After an often entertaining career spanning 70 professional fights, LaPorte native Brian Ebersole has retired from mixed martial arts.
Ebersole (51-17-1, 5-3 UFC) announced his retirement following a loss to Dagestan's Omari Akhmedov (15-2, 3-1 UFC) earlier this month at UFC Fight Night 68 in New Orleans.
Ebersole suffered a knee injury in the first round against Akhmedov and didn't answer the bell for the second, giving him a TKO loss.
Oddly enough, in a career that spanned more than 15 years, it was the first TKO loss of Ebersole's career. In his 17 setbacks, the nine times he had been stopped were by submission.
But it was that knee injury he attributed to the ultimate reason he retired.
“I'm getting old -- I'm getting up there," said Ebersole, who will turn 35 in November. "I planned on retiring (last) November after the fight in Melbourne, but we'll call it a night tonight. I've had a long career in MMA, a long career in wrestling, and this (knee) has been bugging me throughout my camp. It's been hard -- a hard camp. The stress of worrying about being healthy and worrying about my performance, it's too much."
For nearly the past decade, Ebersole has been living in Australia. And more recently, he's been doing a lot of fighting and training in Thailand, as well. But his roots in combat sports came when he wrestled at Eastern Illinois University. After college, he found his way to MMA in part thanks to fellow EIU wrestler and now UFC Hall of Famer Matt Hughes.
After a couple fights in Chicago to start his career in 2000, Ebersole's next 10 fights were in Indiana -- with eight of them taking place in Hammond or Highland. In 2001, he even fought Munster native and future UFC Hall of Famer Stephan Bonnar, dropping a submission loss.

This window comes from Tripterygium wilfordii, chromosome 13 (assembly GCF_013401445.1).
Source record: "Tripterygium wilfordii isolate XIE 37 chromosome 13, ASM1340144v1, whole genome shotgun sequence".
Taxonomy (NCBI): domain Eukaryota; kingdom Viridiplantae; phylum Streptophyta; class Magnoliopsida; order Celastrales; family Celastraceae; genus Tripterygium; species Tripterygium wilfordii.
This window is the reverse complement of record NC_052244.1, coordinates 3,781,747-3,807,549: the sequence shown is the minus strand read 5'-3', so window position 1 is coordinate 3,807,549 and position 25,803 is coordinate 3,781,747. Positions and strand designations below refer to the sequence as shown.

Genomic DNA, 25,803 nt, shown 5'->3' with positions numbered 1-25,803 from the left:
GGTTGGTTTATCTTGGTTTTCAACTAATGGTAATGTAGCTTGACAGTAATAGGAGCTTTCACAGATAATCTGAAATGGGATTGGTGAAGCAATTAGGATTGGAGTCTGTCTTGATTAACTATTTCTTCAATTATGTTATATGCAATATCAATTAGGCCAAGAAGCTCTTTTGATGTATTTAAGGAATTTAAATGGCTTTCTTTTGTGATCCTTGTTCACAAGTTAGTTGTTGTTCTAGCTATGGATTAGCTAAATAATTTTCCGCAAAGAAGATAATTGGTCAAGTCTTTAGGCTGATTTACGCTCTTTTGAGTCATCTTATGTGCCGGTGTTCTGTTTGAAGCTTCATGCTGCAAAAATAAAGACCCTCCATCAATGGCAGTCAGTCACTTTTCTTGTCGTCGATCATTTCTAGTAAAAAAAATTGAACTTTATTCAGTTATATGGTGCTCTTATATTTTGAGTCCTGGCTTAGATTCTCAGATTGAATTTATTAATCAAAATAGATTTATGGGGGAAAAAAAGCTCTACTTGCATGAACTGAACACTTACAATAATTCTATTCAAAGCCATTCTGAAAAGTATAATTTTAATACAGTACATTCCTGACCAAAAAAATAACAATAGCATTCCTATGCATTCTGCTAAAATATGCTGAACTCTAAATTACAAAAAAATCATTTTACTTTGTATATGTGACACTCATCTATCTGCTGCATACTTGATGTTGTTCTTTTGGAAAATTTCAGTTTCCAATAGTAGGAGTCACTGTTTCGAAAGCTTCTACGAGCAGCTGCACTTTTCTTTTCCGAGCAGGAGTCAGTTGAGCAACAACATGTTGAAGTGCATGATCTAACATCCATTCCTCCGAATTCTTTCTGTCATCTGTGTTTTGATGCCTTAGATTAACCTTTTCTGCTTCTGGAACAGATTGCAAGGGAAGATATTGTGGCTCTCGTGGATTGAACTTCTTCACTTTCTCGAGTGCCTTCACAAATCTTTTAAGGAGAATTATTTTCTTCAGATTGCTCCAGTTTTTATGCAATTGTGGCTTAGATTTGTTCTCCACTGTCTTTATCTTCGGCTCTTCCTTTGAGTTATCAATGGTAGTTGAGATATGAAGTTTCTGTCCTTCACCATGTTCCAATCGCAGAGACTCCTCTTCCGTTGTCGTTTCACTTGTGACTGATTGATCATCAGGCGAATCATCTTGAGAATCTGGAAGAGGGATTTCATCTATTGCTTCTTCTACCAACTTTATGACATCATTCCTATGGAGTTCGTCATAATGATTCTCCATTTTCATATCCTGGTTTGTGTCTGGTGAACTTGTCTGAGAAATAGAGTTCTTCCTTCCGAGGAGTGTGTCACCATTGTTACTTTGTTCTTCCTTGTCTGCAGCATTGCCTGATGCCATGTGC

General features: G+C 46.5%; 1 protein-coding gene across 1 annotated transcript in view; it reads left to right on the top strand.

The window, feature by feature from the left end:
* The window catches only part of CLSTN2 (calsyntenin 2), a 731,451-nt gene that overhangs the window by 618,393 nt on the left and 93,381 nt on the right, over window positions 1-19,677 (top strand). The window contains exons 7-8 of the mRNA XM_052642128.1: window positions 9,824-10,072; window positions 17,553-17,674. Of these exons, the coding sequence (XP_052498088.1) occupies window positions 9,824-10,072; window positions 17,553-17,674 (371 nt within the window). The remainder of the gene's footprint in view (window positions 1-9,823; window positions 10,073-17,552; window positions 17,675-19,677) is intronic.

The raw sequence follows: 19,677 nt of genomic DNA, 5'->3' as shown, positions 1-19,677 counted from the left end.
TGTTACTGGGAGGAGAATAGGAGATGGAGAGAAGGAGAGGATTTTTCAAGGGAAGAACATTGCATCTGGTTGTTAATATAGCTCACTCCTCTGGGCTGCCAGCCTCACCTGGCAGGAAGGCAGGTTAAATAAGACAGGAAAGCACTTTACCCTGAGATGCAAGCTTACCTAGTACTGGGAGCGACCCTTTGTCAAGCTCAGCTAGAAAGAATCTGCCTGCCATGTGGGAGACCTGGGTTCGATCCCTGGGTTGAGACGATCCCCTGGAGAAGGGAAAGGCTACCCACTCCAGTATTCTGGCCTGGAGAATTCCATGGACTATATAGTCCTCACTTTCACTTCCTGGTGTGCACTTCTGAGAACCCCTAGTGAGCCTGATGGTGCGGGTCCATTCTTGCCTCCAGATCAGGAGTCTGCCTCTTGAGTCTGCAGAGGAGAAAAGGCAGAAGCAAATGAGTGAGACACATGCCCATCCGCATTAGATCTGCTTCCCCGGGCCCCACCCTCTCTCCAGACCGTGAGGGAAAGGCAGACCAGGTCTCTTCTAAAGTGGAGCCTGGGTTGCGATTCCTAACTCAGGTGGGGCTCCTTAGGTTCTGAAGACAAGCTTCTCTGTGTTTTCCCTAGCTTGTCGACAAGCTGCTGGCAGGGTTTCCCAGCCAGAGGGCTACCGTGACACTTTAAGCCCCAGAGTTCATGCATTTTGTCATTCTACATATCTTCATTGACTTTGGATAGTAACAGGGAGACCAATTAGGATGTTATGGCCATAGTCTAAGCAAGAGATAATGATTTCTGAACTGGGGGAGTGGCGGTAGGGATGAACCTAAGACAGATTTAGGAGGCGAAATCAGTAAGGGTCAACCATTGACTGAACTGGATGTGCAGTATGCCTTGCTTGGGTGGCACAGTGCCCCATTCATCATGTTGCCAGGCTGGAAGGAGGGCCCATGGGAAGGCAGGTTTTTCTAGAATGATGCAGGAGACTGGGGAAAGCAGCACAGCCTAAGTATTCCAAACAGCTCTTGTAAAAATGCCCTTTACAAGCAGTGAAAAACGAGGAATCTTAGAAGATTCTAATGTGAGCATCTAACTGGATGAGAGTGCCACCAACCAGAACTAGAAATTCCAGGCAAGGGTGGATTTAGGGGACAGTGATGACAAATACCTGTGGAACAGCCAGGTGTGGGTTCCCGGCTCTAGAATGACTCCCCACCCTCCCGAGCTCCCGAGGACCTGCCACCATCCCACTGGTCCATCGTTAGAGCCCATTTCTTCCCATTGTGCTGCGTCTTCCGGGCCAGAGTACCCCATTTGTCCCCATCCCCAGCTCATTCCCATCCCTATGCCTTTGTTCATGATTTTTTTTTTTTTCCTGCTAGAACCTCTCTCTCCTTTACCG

Ebersole kicked around the regional circuits for years until he got a short-notice opportunity at UFC 127 in Australia. There, he pulled off a major upset by beating Indianapolis native Chris Lytle. He then won his next three UFC bouts before finally dropping a split decision in July 2012 -- his first loss in nearly four years.
Ebersole, oftentimes thought of as an eccentric character thanks to a history of shaving an upward pointing arrow into his chest hair for fight night, finished his career with 70 total fights in six different countries, and a well-rounded slate featuring 20 submission wins, 14 knockouts and 17 decisions.
"I've come a long way," he said. "I cheated the system. I was a wrestler my whole life. Once I quit wrestling in college, this was the thing I turned to. I extended it another 15 years. I can gracefully hang 'em up and call it a day."
Magny returns at UFC 190 in Brazil: Neil Magny will put his seven-fight winning streak on the line against what will be his most accomplished opponent to date in early August.
Magny (15-3, 8-2 UFC), who has been the UFC's busiest fighter since his debut with the promotion 28 months ago, will face former middleweight title challenger, and now welterweight Demian Maia (20-6, 14-6 UFC) at the UFC 190 pay-per-view in Rio de Janeiro on August 1.
Maia, one of the most renowned Brazilian jiu-jitsu practitioners in the sport, has won back-to-back fights -- both in his home country of Brazil. But despite his credentials on the ground, he has just one submission win since 2009.
A month ago, Magny picked up his seventh straight win when he stopped Hyun Gyu Lim with a second-round TKO in the Philippines. He picked up his second consecutive $50,000 Performance of the Night bonus check in the process. Those bonuses come on the heels of a 2014 year that saw him tie the UFC record for most wins in a calendar year with five. Maia, however, will be a decidedly major step up in competition.